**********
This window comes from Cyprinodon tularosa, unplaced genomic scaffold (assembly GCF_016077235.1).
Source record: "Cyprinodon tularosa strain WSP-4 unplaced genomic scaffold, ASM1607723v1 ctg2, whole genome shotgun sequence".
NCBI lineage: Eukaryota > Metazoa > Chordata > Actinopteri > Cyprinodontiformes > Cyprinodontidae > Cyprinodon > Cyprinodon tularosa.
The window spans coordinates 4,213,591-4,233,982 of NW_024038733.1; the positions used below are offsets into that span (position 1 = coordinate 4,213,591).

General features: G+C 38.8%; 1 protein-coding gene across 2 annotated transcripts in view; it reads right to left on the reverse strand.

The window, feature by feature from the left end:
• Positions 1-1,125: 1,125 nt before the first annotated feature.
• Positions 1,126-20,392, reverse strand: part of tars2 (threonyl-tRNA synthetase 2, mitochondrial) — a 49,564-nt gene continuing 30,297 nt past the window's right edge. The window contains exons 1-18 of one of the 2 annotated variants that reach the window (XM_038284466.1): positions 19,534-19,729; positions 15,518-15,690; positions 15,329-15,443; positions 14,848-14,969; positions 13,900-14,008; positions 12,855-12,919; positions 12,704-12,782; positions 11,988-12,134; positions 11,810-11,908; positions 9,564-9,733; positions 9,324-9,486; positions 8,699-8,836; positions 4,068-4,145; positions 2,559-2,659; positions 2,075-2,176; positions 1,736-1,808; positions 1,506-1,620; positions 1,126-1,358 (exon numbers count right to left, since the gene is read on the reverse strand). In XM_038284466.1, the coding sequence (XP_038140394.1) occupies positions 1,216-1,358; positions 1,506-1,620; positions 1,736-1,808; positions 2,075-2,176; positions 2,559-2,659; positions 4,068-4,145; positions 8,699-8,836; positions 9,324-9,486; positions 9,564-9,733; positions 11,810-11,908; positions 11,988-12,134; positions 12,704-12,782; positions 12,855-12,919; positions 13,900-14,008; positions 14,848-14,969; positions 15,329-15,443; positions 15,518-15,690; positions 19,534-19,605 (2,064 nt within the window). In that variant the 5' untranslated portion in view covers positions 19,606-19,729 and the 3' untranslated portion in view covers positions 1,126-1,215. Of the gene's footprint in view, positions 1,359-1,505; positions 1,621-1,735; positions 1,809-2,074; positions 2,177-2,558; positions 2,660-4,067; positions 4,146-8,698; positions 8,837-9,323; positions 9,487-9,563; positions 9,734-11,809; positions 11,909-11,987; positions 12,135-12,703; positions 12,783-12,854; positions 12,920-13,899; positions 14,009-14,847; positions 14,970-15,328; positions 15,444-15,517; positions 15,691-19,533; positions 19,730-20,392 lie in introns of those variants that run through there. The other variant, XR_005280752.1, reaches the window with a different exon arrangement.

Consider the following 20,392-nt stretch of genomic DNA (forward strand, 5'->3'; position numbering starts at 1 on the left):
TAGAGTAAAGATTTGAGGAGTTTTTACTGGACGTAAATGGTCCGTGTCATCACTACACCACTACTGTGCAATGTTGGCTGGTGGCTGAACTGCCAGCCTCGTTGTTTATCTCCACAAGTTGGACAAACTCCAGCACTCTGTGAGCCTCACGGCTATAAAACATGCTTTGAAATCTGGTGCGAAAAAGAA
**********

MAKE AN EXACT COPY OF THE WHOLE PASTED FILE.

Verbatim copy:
This window comes from Cyprinodon tularosa, unplaced genomic scaffold (assembly GCF_016077235.1).
Source record: "Cyprinodon tularosa strain WSP-4 unplaced genomic scaffold, ASM1607723v1 ctg2, whole genome shotgun sequence".
NCBI lineage: Eukaryota > Metazoa > Chordata > Actinopteri > Cyprinodontiformes > Cyprinodontidae > Cyprinodon > Cyprinodon tularosa.
The window spans coordinates 4,213,591-4,233,982 of NW_024038733.1; the positions used below are offsets into that span (position 1 = coordinate 4,213,591).

General features: G+C 38.8%; 1 protein-coding gene across 2 annotated transcripts in view; it reads right to left on the reverse strand.

The window, feature by feature from the left end:
• Positions 1-1,125: 1,125 nt before the first annotated feature.
• Positions 1,126-20,392, reverse strand: part of tars2 (threonyl-tRNA synthetase 2, mitochondrial) — a 49,564-nt gene continuing 30,297 nt past the window's right edge. The window contains exons 1-18 of one of the 2 annotated variants that reach the window (XM_038284466.1): positions 19,534-19,729; positions 15,518-15,690; positions 15,329-15,443; positions 14,848-14,969; positions 13,900-14,008; positions 12,855-12,919; positions 12,704-12,782; positions 11,988-12,134; positions 11,810-11,908; positions 9,564-9,733; positions 9,324-9,486; positions 8,699-8,836; positions 4,068-4,145; positions 2,559-2,659; positions 2,075-2,176; positions 1,736-1,808; positions 1,506-1,620; positions 1,126-1,358 (exon numbers count right to left, since the gene is read on the reverse strand). In XM_038284466.1, the coding sequence (XP_038140394.1) occupies positions 1,216-1,358; positions 1,506-1,620; positions 1,736-1,808; positions 2,075-2,176; positions 2,559-2,659; positions 4,068-4,145; positions 8,699-8,836; positions 9,324-9,486; positions 9,564-9,733; positions 11,810-11,908; positions 11,988-12,134; positions 12,704-12,782; positions 12,855-12,919; positions 13,900-14,008; positions 14,848-14,969; positions 15,329-15,443; positions 15,518-15,690; positions 19,534-19,605 (2,064 nt within the window). In that variant the 5' untranslated portion in view covers positions 19,606-19,729 and the 3' untranslated portion in view covers positions 1,126-1,215. Of the gene's footprint in view, positions 1,359-1,505; positions 1,621-1,735; positions 1,809-2,074; positions 2,177-2,558; positions 2,660-4,067; positions 4,146-8,698; positions 8,837-9,323; positions 9,487-9,563; positions 9,734-11,809; positions 11,909-11,987; positions 12,135-12,703; positions 12,783-12,854; positions 12,920-13,899; positions 14,009-14,847; positions 14,970-15,328; positions 15,444-15,517; positions 15,691-19,533; positions 19,730-20,392 lie in introns of those variants that run through there. The other variant, XR_005280752.1, reaches the window with a different exon arrangement.

Consider the following 20,392-nt stretch of genomic DNA (forward strand, 5'->3'; position numbering starts at 1 on the left):
TAGAGTAAAGATTTGAGGAGTTTTTACTGGACGTAAATGGTCCGTGTCATCACTACACCACTACTGTGCAATGTTGGCTGGTGGCTGAACTGCCAGCCTCGTTGTTTATCTCCACAAGTTGGACAAACTCCAGCACTCTGTGAGCCTCACGGCTATAAAACATGCTTTGAAATCTGGTGCGAAAAAGAA